I received this question from a reader:
I hope this finds you well.
Look I have a question that might be interesting for the other photographers following your blog.
The other day I was on on 6th ave when I saw smoke coming out of a building. I pointed my G9 to it to zoom in to see better, and BOOM, big explosion which lasted about 2 seconds. I got one shot of the actual explosion.
I immediately phoned a contact at the NYTimes and they said they wanted the low res for the website + the high res for the newspaper the next day. Because I had been talking with them for a while, we agreed on me giving them exclusivity on the pics and them signing me in as freelance. This was all done 15 minutes after the explosion.
In the following minutes, many newspapers and TV stations who had seen my picture on the NYTimes website starting going through every media they could (even my husband’s facebook) to reach me to buy it. Of course I had signed with the NYTimes so I went along the lines of the exclusivity agreement.
Should I have reacted differently?
What do you do in this kind of situation when time is precious? Who do you call? Can you impose your price and non exclusivity on the NYTimes and others?
People told me I could have made an awful lot of money with this and it’s not that I regret but I’d like to know what the reality is.
I emailed David Burnett to gather his thoughts on the situation and here’s what he had to say:
There was certainly a time when New York, with its many daily papers, and many more magazines, would have offered the enterprising photographer a reasonable sum for their photographs. As competition narrowed, so did the chances of having your picture bid up by interested parties, and reflecting a greater value for the picture.
There certainly is a chance that some major (i.e. catastrophic) event could fetch something extraordinary but these days the big money seems to be paid for celebrity coverage far more than what was once considered “news.” That said, it’s generally not a good idea to simply make a deal with one publication, as you thereby immediately close off other opportunities. The excitement and panache of that “page one on the Times” picture wears off quickly, if you have sacrificed future earning power of the photo for an exclusive deal as you mentioned. In a city like New York you should expect to be paid more for the exclusivity, and if that additional money isn’t forthcoming, there is nothing to be gained by giving up those rights.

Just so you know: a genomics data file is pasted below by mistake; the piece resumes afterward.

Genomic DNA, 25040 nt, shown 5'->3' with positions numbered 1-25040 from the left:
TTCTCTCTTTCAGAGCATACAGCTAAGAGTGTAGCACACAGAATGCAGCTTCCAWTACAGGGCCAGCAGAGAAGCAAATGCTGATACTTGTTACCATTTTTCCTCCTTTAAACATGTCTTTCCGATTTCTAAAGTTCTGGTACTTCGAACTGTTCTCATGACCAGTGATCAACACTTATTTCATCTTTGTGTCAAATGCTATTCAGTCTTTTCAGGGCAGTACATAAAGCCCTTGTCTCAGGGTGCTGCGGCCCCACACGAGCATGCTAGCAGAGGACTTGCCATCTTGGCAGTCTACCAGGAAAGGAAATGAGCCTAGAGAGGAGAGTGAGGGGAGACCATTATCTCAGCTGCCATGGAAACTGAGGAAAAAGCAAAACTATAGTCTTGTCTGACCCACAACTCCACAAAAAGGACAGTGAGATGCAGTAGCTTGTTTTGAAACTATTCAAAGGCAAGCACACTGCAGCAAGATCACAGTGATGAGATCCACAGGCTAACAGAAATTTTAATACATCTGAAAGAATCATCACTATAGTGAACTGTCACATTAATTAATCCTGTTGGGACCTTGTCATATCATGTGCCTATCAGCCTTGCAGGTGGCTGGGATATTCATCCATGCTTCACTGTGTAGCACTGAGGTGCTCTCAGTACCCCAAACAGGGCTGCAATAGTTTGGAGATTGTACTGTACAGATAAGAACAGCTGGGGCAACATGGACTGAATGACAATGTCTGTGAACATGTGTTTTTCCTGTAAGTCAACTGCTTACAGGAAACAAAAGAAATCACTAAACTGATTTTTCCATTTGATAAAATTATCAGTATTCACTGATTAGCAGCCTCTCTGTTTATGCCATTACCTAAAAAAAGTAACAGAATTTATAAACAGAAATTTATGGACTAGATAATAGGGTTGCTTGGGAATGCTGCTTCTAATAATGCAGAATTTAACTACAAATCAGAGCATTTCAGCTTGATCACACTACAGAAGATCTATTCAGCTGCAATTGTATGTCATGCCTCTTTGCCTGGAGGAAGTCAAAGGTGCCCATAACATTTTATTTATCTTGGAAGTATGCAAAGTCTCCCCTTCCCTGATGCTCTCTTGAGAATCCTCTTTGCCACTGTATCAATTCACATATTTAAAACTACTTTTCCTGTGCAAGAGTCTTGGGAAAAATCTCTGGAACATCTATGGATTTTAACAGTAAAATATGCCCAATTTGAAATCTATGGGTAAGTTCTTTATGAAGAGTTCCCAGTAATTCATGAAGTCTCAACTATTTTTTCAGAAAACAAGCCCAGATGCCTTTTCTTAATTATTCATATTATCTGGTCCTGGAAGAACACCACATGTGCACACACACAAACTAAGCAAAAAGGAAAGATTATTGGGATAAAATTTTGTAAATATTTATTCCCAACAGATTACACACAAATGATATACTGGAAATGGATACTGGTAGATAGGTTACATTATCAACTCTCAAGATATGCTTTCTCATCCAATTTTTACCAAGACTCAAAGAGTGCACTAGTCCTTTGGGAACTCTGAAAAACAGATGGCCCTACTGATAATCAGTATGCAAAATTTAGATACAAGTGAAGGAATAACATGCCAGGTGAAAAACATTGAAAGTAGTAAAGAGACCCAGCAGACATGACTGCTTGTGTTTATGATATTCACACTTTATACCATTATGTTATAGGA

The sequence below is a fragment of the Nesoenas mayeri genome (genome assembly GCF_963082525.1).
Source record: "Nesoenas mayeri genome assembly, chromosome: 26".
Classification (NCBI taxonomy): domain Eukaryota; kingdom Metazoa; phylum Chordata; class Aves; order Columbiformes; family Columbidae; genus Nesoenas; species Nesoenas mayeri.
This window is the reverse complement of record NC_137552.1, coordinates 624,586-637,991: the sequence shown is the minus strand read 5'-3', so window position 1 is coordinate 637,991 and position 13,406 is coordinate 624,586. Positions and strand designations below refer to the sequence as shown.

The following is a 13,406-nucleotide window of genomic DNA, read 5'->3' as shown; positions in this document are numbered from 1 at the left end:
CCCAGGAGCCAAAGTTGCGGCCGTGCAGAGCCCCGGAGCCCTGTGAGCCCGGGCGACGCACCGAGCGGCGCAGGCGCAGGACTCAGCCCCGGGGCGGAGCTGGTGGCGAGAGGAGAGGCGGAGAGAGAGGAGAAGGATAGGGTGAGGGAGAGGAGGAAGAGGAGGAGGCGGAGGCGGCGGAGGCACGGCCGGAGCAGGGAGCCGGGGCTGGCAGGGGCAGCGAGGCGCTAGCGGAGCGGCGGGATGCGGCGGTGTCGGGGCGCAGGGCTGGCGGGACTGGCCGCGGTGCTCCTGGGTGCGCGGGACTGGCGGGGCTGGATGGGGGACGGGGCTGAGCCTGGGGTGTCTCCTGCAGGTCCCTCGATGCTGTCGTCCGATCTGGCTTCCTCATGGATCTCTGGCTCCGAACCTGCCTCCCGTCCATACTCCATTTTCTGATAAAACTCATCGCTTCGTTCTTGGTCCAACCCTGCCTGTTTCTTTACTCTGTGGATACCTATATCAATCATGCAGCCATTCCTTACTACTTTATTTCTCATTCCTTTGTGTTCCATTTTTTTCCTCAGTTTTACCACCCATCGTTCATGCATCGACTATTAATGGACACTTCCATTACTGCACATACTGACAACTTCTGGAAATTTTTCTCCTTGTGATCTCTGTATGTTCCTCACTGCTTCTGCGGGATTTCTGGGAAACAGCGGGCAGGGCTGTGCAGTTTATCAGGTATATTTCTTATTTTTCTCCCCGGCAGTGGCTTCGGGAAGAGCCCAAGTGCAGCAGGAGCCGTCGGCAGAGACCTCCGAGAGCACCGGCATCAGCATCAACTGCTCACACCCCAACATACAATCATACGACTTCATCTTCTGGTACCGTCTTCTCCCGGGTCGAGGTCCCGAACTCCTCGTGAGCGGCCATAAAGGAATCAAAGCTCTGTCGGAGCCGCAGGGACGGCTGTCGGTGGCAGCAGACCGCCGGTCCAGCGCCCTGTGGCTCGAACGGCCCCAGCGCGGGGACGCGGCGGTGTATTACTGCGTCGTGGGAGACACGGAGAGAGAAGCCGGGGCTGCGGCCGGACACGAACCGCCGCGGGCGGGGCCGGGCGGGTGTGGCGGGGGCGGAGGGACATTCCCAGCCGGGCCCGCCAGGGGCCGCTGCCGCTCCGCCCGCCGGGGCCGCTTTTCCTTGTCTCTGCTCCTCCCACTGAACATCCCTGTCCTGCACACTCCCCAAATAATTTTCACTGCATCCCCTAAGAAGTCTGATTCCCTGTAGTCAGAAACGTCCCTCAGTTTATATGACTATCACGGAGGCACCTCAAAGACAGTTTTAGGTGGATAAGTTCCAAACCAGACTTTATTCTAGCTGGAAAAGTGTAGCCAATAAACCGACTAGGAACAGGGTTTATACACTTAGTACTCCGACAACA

The one exception to that would be an iron-clad deal which enabled you to let the first company syndicate the work on your behalf, and that your share of secondary sales would be at minimum, 50% of the gross of each sale (not the “net.”) Truthfully, if you are not experienced in these matters you’re better off making a deal with–-my real first recommendation–-an agency which would syndicate the work. There are fewer agencies than ever, and the overall atmosphere is far less fulsome that it once was for ‘scoops’ but for the right picture at the right time, money will come in. And you need someone to guide you, or take over that work. Again, 50% or so from the gross would be reasonable. Both sides, the agency and the photographer are in the deal together at 50-50 and if there is money to be made both will have the incentive to push the work. Once other outlets see something published in a major publication (i.e. the NY Times) there would naturally be a rush to get that image for themselves.
I have been a founder/partner for 34 years with Contact Press Images, and we often take special cases like this-–scoops which essentially come in off the street. The advantage to an agency (Contact, Polaris, Redux… etc.) is that their main business is in syndicating material, and you would do better than merely getting a small check and having your material tied up. TO be sure, most pictures do not fall into the category of ‘scoop’ but when you find one, do not just give it away.